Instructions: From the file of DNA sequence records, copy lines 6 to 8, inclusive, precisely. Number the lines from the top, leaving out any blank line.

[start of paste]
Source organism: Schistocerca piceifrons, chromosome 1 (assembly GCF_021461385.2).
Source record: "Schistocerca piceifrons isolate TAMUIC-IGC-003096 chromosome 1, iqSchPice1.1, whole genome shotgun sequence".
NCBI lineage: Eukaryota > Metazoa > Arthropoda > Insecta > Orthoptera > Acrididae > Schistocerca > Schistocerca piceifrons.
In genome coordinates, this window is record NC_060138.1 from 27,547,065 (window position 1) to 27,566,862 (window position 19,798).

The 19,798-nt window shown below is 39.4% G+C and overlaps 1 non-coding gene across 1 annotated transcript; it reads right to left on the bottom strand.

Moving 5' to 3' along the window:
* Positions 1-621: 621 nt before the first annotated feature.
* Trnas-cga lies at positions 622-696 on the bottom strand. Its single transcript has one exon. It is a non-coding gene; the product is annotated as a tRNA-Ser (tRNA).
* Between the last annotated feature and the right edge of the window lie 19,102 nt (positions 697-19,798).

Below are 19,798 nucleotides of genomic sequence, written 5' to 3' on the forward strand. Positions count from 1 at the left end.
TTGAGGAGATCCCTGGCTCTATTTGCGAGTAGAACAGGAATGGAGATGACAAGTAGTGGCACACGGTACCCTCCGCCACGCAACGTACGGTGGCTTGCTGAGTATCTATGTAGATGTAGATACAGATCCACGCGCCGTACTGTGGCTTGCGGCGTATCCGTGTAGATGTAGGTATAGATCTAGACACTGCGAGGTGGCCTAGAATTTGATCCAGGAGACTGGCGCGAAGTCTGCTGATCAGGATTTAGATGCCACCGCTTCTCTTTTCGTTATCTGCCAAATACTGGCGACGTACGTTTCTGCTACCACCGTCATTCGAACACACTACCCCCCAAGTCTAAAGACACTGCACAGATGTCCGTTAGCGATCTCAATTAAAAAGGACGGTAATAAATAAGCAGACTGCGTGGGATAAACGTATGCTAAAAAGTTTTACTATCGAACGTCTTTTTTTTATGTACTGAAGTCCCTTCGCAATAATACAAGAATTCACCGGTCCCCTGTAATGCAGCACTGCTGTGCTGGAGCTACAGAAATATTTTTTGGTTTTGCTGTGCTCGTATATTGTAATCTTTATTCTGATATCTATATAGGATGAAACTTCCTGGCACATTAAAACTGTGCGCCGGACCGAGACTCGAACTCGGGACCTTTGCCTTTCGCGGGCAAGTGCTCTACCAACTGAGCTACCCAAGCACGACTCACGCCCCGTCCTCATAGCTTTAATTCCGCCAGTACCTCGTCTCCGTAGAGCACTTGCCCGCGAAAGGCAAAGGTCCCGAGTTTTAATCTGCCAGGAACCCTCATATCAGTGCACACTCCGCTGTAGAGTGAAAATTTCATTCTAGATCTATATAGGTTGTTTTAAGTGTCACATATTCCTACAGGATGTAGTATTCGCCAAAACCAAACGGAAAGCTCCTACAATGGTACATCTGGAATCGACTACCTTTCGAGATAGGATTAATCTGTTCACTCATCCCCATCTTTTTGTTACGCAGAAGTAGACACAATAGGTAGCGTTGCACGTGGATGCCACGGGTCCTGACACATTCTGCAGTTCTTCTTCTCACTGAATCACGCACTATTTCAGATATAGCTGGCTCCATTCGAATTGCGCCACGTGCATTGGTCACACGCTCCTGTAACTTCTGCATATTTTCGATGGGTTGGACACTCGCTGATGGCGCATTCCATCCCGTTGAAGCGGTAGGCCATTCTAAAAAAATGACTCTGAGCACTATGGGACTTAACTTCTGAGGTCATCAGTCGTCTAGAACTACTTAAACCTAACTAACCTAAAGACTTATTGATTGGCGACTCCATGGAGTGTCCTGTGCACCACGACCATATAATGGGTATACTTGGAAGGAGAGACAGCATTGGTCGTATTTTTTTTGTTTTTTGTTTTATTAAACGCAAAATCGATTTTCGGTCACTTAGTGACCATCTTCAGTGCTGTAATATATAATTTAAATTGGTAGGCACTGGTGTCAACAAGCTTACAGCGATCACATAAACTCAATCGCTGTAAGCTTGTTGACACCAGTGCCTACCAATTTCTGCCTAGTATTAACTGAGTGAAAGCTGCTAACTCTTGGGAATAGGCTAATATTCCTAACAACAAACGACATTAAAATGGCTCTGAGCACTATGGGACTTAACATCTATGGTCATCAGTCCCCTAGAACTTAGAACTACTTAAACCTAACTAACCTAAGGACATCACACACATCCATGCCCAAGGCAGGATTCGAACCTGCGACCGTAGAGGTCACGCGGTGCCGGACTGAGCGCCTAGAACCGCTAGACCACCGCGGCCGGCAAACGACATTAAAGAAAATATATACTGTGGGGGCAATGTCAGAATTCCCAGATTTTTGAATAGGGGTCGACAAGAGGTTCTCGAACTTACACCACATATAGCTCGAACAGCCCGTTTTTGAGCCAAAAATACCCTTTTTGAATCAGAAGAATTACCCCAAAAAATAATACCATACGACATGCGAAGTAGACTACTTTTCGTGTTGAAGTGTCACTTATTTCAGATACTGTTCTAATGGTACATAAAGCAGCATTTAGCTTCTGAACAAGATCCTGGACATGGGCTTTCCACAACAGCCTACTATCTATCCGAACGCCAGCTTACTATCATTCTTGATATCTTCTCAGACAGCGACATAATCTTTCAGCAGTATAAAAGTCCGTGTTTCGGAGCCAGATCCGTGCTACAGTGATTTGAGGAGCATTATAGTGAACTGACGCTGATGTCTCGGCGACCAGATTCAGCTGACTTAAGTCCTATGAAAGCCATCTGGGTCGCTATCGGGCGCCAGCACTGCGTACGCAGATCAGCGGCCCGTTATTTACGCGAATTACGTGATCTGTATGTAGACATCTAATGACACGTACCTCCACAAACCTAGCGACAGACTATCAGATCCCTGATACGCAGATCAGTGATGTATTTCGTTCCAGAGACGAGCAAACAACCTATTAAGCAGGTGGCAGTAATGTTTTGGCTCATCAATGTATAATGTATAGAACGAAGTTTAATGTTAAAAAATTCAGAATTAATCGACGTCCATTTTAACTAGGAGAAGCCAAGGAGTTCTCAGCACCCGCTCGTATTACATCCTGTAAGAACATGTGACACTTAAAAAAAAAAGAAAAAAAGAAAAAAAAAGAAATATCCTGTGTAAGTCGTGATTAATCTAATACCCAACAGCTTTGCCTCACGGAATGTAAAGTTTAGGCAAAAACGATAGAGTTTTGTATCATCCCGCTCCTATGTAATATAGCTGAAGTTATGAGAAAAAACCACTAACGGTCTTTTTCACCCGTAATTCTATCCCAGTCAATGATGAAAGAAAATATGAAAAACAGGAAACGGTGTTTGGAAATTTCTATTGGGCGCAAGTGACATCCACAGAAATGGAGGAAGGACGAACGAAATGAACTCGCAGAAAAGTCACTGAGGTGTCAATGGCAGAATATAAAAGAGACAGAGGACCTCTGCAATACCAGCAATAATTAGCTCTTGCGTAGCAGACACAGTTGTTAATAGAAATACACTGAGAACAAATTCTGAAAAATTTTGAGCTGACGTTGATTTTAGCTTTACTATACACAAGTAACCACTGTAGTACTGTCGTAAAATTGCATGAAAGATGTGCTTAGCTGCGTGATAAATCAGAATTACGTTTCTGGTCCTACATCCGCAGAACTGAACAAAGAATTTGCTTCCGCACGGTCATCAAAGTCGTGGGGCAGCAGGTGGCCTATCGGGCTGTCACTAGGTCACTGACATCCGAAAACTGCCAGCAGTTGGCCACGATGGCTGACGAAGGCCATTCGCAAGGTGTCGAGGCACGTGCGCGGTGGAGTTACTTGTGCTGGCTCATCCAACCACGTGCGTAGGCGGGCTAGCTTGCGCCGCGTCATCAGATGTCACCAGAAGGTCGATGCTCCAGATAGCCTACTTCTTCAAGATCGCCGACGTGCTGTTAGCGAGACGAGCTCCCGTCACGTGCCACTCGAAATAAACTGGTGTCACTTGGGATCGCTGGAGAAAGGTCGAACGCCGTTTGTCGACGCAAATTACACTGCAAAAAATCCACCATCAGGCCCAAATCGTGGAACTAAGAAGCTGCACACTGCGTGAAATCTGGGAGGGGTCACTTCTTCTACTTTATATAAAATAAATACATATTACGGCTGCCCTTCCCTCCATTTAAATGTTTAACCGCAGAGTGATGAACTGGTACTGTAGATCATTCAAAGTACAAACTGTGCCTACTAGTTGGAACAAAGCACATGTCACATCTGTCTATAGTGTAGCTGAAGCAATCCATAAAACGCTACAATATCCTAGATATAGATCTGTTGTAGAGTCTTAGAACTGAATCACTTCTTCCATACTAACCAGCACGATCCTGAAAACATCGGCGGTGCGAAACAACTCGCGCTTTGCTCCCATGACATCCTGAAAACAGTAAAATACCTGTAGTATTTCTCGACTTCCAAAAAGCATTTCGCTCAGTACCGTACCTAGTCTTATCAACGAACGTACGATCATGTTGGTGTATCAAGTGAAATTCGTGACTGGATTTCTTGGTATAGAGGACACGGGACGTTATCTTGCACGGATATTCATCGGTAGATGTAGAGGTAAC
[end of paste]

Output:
Moving 5' to 3' along the window:
* Positions 1-621: 621 nt before the first annotated feature.
* Trnas-cga lies at positions 622-696 on the bottom strand. Its single transcript has one exon. It is a non-coding gene; the product is annotated as a tRNA-Ser (tRNA).